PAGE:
crackmes.one

4aca7f6c's prisoners_dilemma

Author:
4aca7f6c

Language:
C/C++

Upload:
10:43 PM 02/07/2019

Level:
4

Platform
Unix/linux etc.

Description

A crackme (my first!) for x86-64 linux, written mostly in C, with some parts written in assembler. It does not take any command line arguments, but rather prompts the user for a string. The goal of the crackme is to find the correct input string. Patching the binary would be way too easy, and therefore does not count as a solution. I'm guessing that the difficulty is a 3, but I could be wrong. The reverse engineering isn't too crazy, but this challenge does require a little more than just reverse engineering.... Feel free to adjust the difficulty in either direction. Enjoy! SHA256: 140abaea34893d41971bdb40184b0c6d281b597490498e357af13d33fcda6754 prisoners_dilemma

s4r on 7:41 PM 02/11/2019: I started to reverse this one yesterday, and I know it'll be difficult. Still on game_1, I already know which "opcodes" I need but I can't "generate" it. Maybe I should find another permutation. Does the password need to be printable ? Is there multiple password that validate this crackme ? Anyway, REALLY cool crackme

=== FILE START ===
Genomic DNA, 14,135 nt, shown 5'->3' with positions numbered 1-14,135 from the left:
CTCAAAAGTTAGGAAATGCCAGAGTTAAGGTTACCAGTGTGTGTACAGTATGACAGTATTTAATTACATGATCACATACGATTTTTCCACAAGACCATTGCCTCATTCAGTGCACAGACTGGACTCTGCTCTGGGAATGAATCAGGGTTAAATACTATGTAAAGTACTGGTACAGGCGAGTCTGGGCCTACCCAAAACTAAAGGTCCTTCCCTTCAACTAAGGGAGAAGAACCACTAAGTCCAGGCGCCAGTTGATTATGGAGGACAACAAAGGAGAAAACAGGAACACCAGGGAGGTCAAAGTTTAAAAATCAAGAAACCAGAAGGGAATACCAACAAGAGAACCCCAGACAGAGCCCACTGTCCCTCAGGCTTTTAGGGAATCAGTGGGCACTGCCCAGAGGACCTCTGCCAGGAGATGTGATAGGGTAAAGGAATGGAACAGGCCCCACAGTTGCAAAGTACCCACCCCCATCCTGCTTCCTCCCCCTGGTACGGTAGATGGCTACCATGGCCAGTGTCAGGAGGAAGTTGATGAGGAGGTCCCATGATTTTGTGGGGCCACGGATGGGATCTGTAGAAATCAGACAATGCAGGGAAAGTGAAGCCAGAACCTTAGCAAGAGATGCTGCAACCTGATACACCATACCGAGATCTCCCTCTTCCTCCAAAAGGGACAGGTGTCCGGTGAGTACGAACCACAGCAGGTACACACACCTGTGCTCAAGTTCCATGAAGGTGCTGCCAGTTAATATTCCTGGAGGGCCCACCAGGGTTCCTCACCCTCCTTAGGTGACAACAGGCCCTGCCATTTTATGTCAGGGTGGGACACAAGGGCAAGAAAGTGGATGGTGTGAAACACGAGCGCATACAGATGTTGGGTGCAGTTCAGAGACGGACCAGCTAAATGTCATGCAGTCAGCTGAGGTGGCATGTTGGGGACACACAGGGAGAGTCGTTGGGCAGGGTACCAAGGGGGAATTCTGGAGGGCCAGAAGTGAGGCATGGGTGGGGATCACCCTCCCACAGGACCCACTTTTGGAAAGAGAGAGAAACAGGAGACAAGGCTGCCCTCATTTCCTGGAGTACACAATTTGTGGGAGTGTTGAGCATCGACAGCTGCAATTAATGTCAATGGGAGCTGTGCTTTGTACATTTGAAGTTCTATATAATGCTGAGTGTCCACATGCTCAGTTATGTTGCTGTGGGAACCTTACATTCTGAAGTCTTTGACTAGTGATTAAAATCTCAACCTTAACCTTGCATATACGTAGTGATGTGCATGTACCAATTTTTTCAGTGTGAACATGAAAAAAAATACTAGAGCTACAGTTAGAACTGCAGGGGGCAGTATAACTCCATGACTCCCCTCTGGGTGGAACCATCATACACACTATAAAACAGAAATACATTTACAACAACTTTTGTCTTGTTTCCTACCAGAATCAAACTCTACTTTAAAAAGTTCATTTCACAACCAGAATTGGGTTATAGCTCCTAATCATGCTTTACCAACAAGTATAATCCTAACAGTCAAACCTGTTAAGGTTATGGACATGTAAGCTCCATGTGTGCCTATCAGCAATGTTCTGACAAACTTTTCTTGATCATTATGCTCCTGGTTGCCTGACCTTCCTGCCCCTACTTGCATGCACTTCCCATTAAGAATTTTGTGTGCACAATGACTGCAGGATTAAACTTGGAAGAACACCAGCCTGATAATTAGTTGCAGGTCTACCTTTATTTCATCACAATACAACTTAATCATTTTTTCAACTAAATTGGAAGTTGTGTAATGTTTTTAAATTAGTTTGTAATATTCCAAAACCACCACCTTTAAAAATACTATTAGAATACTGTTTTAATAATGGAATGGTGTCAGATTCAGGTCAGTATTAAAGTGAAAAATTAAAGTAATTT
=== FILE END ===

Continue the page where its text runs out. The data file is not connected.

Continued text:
4aca7f6c on 9:54 PM 02/11/2019: @s4r: I'm glad you're enjoying it! There is at least one printable password, but I can't guarantee there aren't other solutions (printable or otherwise). If you find something that works, it counts as a solution, printable or not. If you do come across a non-printable solution, I'd love to know about it! Also, I did try to put enough checks in the code to avoid things like segfaults, but if you hit an error, please let me know what input caused that, too. I downloaded your bitflip machine a couple of days ago, and I hope I have time to start looking at it soon. Looks like another interesting crackme.... I love this site.

4aca7f6c on 10:10 PM 02/15/2019: @s4r, just read your awesome write up! It does a great job of explaining things, especially your game 2 summary. Also, I was really surprised how you dealt with the encrypt_string; that was a really clever observation. Thanks for the solution!